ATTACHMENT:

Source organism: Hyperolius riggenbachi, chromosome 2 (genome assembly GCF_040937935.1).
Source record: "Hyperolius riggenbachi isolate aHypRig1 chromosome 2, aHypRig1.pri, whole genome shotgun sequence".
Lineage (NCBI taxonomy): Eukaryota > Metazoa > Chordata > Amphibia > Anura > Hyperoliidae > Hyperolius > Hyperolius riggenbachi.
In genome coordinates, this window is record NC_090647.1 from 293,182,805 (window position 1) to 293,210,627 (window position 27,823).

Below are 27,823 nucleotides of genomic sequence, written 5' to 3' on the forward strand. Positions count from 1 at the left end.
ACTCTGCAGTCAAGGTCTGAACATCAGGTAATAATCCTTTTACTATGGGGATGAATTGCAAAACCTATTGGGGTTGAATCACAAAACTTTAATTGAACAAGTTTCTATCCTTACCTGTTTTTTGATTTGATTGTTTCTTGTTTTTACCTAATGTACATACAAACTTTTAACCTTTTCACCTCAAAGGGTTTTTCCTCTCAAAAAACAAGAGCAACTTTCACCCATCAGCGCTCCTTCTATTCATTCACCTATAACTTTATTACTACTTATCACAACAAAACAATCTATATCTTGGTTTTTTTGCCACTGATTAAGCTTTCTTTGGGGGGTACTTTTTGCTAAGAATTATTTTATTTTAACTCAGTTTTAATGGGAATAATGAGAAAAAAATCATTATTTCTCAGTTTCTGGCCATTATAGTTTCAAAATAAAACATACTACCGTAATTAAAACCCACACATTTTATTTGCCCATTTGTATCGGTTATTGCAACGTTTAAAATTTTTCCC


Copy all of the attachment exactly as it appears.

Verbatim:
Source organism: Hyperolius riggenbachi, chromosome 2 (genome assembly GCF_040937935.1).
Source record: "Hyperolius riggenbachi isolate aHypRig1 chromosome 2, aHypRig1.pri, whole genome shotgun sequence".
Lineage (NCBI taxonomy): Eukaryota > Metazoa > Chordata > Amphibia > Anura > Hyperoliidae > Hyperolius > Hyperolius riggenbachi.
In genome coordinates, this window is record NC_090647.1 from 293,182,805 (window position 1) to 293,210,627 (window position 27,823).

Below are 27,823 nucleotides of genomic sequence, written 5' to 3' on the forward strand. Positions count from 1 at the left end.
ACTCTGCAGTCAAGGTCTGAACATCAGGTAATAATCCTTTTACTATGGGGATGAATTGCAAAACCTATTGGGGTTGAATCACAAAACTTTAATTGAACAAGTTTCTATCCTTACCTGTTTTTTGATTTGATTGTTTCTTGTTTTTACCTAATGTACATACAAACTTTTAACCTTTTCACCTCAAAGGGTTTTTCCTCTCAAAAAACAAGAGCAACTTTCACCCATCAGCGCTCCTTCTATTCATTCACCTATAACTTTATTACTACTTATCACAACAAAACAATCTATATCTTGGTTTTTTTGCCACTGATTAAGCTTTCTTTGGGGGGTACTTTTTGCTAAGAATTATTTTATTTTAACTCAGTTTTAATGGGAATAATGAGAAAAAAATCATTATTTCTCAGTTTCTGGCCATTATAGTTTCAAAATAAAACATACTACCGTAATTAAAACCCACACATTTTATTTGCCCATTTGTATCGGTTATTGCAACGTTTAAAATTTTTCCC